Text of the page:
Rafael Nadal gives detailed account of what it’s like playing with a numb foot and what happens next

Rafael Nadal in action

Rafael Nadal had plenty of reason to celebrate on Monday after yet another record-breaking weekend at Roland Garros, but he revealed that it was also a “difficult day” as his injured foot had “woken up”.

The Spaniard had enjoyed two glorious weeks on the court in Paris as he racked up some memorable performances en route to winning a record-extending 14th title French Open title and a 22nd Grand Slam crown, defeating Casper Ruud in Sunday’s showpiece final.

What made his fortnight even more is the fact that there were initially doubts over his participation in the clay-court Grand Slam due to his chronic foot injury, which flared up at the Italian Open.

Comment: Rafael Nadal’s astonishing French Open record may just be the most remarkable in all of sport

The same problem also kept him out of the second half of the 2021 season and he admitted that he did consider retiring last year as he was in constant pain.

But fast forward to June 2022 and he is now the record holder for most majors won by a male player in the Open Era after also winning the Australian Open at the start of the year.

In a Q&A with the Spanish media, including ATPTour.com/es, Nadal was asked if he slept well after Sunday’s exploits and replied: “No, because my foot hurt. After two and half weeks taking anti-inflammatories and painkillers practically every six hours, because there was no other choice, it has woken up. And today is a difficult day for me.”

The former world No 1’s most difficult moment at Roland Garros came after his second-round victory over Frenchman Courentin Moutet as he was in pain.

His medical team opted to make changes to his treatment.

“I was limping badly. I still hadn’t injected my nerve,” he revealed. “From there, we came to the conclusion that I couldn’t keep injecting myself where I had been because it was continuing to get worse.

“We made the decision to inject the nerve at a distance, and that was a good decision. If we hadn’t done that, we would never have got to this point.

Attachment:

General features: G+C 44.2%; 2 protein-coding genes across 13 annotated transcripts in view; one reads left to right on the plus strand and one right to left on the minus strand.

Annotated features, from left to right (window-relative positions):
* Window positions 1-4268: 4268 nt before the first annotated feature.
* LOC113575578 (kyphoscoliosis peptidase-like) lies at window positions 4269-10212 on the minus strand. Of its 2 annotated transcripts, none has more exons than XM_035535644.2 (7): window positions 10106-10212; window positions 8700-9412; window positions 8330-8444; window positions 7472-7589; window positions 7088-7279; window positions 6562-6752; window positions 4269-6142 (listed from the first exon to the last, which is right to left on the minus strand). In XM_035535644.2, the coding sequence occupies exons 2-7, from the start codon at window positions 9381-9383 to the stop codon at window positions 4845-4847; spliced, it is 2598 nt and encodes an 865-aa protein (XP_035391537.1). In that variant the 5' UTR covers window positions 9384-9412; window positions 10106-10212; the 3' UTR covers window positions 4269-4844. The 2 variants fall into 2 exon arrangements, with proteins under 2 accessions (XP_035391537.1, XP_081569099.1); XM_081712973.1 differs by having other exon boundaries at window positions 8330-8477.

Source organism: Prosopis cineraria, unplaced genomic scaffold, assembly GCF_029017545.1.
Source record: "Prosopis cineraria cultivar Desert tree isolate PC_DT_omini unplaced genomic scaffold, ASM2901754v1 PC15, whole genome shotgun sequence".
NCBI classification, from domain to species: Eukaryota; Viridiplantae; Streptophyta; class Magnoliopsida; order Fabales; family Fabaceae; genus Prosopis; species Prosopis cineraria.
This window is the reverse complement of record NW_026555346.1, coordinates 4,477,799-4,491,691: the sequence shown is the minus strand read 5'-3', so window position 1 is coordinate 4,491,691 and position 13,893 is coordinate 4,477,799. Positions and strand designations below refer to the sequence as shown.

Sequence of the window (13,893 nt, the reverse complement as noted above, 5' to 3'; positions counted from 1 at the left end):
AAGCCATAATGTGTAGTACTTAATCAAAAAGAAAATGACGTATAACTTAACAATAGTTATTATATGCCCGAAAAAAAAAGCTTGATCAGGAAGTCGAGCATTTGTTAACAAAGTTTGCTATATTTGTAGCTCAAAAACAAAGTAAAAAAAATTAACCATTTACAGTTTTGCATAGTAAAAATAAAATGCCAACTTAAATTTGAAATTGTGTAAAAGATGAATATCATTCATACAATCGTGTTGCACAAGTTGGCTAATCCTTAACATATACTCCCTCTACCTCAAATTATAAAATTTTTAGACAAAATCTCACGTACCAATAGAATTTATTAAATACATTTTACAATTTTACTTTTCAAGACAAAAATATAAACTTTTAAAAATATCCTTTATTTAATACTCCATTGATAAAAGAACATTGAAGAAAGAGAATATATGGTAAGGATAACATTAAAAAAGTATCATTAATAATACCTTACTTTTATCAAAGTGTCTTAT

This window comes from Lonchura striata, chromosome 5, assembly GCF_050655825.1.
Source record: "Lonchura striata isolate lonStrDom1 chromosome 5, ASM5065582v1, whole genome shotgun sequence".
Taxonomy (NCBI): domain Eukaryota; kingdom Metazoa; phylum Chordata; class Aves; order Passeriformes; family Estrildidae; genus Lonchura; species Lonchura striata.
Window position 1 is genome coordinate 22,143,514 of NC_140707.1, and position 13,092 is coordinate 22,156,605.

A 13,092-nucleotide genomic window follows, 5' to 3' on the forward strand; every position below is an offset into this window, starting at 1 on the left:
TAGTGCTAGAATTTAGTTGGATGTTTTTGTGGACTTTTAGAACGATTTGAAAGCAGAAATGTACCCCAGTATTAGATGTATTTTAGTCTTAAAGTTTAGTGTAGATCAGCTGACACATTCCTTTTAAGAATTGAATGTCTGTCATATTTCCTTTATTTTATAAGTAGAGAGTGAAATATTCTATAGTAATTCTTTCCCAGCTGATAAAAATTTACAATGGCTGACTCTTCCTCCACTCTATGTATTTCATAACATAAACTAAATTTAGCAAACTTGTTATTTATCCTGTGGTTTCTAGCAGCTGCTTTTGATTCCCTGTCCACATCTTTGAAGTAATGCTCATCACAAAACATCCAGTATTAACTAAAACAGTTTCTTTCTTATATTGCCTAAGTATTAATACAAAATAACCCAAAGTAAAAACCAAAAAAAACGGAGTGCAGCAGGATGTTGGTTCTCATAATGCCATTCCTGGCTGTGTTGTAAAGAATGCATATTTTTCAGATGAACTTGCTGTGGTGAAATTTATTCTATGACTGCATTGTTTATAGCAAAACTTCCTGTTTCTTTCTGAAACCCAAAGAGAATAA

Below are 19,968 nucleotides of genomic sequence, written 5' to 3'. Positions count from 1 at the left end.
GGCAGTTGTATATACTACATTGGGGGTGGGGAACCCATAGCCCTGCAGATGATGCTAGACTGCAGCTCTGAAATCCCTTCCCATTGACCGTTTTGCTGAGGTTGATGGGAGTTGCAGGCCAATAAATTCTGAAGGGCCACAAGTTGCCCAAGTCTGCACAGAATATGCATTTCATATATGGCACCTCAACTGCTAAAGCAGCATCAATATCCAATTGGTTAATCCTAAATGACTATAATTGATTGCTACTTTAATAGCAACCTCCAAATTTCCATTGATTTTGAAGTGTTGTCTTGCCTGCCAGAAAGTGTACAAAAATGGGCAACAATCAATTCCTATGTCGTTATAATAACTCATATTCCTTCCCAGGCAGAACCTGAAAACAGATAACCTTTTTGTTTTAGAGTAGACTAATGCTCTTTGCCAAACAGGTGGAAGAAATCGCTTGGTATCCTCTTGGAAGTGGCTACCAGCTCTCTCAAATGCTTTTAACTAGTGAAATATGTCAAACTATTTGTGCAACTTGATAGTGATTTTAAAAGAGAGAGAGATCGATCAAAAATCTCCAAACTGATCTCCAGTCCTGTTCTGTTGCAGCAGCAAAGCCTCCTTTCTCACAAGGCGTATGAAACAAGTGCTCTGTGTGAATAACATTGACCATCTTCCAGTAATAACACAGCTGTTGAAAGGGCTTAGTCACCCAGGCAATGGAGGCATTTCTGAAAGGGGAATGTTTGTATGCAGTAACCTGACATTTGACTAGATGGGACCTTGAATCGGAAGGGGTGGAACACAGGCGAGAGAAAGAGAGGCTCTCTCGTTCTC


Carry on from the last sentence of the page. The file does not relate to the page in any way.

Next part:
One injection lasts “about seven or eight hours”, but how exactly does one win a Grand Slam with a numb foot?

“They blocked the sensory nerves at a distance. If the motor nerves are numbed, you can’t move your foot. This isn’t an exact science either, because there are days when the numbness is a bit lower.

“For example, yesterday in the final, my toes went to sleep and my feel was worse, but you have to control your ankle. I continued to control it enough to be able to compete.”

He added: “You have control of your foot, but there is no sensation. There may be a little more risk of twisting your ankle.

“The way I’m playing, with a numb foot, it doesn’t matter if there’s less feeling because I go from limping to being pain free. It can’t continue, but I was able to win the tournament because I could move and run. That wasn’t the case in Madrid or Rome.”

The 36-year-old confirmed on Sunday that he would undergo pulsed radiofrequency treatment in the coming days with the hope that it would be a permanent solution.

“The goal is clear; to carry out pulsed radiofrequency on the nerve to try and achieve the sensation I have when I’m playing with a numb foot,” he said.

“We’re trying to make that permanent. If it works, we’ll remove the sensitivity from the sensitive part of the foot. And there’s another significant factor; we’ve shown that I can play with the distance blocking.

“If we can get this treatment to work, permanently affecting the nerve, I will be able to keep playing. I’m used to taking things step by step. I’m confident things will go well.”